“There are three issues here- one, the government has the power to restrain any citizen from traveling abroad to prevent a prima facie illegality; two, the power of the High Court is wide enough to deal with the concern of trafficking; and three, where the High Court is dealing with a relationship under personal law, can it say that it does not think there was valid consent in a particular case?
That would be over stretching of its jurisdiction”, remarked Justice Chandrachud.
“We have spoken to Hadiya...we cannot comment on if the marriage is in her best interests or if her choice is right...that is for the adult to decide, in respect of which parents may have a persuasive power...we cannot decide that on law”, continued Justice Chandrachud.
Referring to the impugned Kerala High Court judgement, Mr. Diwan advanced, “The judgment was rendered by the High Court in exercise of the parens patriae jurisdiction, not in its strict sense but in respect of a vulnerable adult... the High Court had also interviewed Hadiya and recommended that she complete her education...but then the High Court saw the involvement of a much larger set up, so it has full power (refers to the United Nations definition of ‘trafficking’)...a hearing was held on December 19, 2016 to contemplate on how Hadiya is to pursue her education and the very next day, a strange man appears claiming to be her husband! Now the High Court has the power!”
“Does the factum of the marriage denude the government’s power?”, inquired Justice Chandrachud.
“Does the High Court have the parens patriae jurisdiction to so act?”, asked the Chief Justice.
“Respondent no. 8 has said that she is the guardian of Hadiya who is an adult. Hadiya herself has affirmed the statement. It is suspicious that the woman named Sainaba used to be a complete stranger to her. The High Court had even asked for Sainaba’s income statements as hers did not seem like a family that could accommodate a stranger”, responded Mr. Diwan.
“Can there be an open inquiry into the marital status of two consenting adults? It is not a case of rape, but marriage...in the Suchita case [Suchita Srivastava v. Chandigarh Administration (2009)], it has been held that parens patriae jurisdiction of the court shall not extend to individuals who are mentally retarded; they were distinguished from mentally ill persons... the High Court simply assumes that Hadiya is a vulnerable adult and decides to nullify the marriage? The test of a vulnerable adult is very subjective and the law is averse to subjective notions”, observed the Chief Justice.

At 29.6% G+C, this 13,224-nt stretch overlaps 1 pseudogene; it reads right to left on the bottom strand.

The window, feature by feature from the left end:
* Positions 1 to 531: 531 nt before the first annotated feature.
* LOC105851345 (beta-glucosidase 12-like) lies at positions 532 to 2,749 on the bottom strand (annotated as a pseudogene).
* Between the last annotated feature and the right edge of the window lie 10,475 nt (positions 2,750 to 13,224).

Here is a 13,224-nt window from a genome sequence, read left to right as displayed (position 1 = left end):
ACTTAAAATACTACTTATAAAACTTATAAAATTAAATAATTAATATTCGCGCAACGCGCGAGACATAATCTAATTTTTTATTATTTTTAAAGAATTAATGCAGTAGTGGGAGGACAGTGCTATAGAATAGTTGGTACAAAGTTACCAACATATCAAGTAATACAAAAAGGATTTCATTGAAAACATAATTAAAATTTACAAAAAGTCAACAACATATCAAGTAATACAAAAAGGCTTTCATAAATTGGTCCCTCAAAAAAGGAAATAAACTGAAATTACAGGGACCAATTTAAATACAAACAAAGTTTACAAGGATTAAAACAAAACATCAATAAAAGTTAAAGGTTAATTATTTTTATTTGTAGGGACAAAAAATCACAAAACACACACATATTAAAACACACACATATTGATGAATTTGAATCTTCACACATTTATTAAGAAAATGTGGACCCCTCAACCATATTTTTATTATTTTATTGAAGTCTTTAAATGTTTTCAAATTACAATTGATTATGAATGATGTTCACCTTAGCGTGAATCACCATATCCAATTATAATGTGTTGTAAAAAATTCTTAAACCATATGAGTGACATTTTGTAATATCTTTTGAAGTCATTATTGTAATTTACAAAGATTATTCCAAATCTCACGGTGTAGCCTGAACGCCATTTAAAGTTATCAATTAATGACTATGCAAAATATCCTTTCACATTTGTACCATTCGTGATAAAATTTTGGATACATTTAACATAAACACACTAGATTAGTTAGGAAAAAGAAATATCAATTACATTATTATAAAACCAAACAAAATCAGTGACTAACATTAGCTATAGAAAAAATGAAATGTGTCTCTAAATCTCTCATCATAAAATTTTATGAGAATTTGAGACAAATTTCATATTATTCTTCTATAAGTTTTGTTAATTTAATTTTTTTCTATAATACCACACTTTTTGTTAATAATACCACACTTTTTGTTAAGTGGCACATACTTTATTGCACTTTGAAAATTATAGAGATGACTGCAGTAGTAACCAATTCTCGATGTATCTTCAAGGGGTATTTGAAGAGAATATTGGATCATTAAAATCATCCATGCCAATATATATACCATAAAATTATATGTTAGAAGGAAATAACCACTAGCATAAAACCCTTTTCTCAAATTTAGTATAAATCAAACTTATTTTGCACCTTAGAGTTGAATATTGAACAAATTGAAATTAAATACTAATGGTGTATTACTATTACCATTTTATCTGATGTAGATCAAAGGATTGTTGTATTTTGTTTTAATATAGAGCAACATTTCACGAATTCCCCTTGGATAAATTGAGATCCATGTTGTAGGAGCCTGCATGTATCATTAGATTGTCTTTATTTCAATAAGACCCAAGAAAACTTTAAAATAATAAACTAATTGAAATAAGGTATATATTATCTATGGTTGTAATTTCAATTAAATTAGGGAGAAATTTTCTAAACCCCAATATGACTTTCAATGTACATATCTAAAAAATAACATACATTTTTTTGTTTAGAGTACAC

“That is not my case at all...the parens patriae jurisdiction is to be very sparingly exercised...the threshold for identifying a vulnerable adult is very high...”, responded Mr. Diwan.
“The father may say that his daughter has been enticed or attracted by extraordinary circumstances. Then comes the role of the law protector...steps like directing investigation can be taken...but the annulment of a marriage?”, noted the Chief Justice.
“If an individual complains that his/her marriage was involuntary, then the court may interfere”, continued the CJ. “That is not the case...”, conceded Mr. Diwan.
At this juncture, Mr. Sibal stood up to object to Mr. Diwan’s submissions- “My learned friend is being unfair to the court and the record...(reads from the transcript of the aforesaid telephone conversation)... the Father has asked leading questions...the father has himself said to Hadiya, ‘the Prophet used to rear sheep so they will you to Syria on the pretext of rearing sheep...if my learned friend presents the facts unfairly then my affidavit should not be ignored”
Scheduling, the matter for further hearing on March 8, the bench ordered that the averments on behalf of Hadiya pertaining to activist Rahul Easwar be expunged. Repeating that Easwar is not a party to the SLP, Mr. Sibal agreed to withdraw the claims.
It may be noted that Hadiya, had on Tuesday, upon her impleadment pursuant to the order dated January 23, filed her affidavit in the present SLP, averring that she has converted to Islam and solemnised marriage with the petitioner out of her own free will.
She had also elaborated on the mental and physical harassment suffered by her during the wrongful confinement at the hostel as well as her parental home and the treatment as a terrorist associated with the IS administered to her by the NIA. She had prayed that the court allow the SLP, appointing her husband as her guardian and permitting her to cohabit with him. She has also prayed that her constitutional guarantees of liberty and freedom of religion be upheld.
On Wednesday, Hadiya’s father and a respondent to the SLP, Asokan KM, has also filed an additional affidavit in response to the counter affidavits filed by the Markazul Hidaya Sathyasarani Educational and Charitable Trust where Hadiya took lessons in Islam and AS Sainaba, the president of Popular Front of India (PFI) women’s wing, who was once Hadiya’s guardian after the girl allegedly left her home to study Islam and later, when she refused in the Kerala High Court to go with her parents.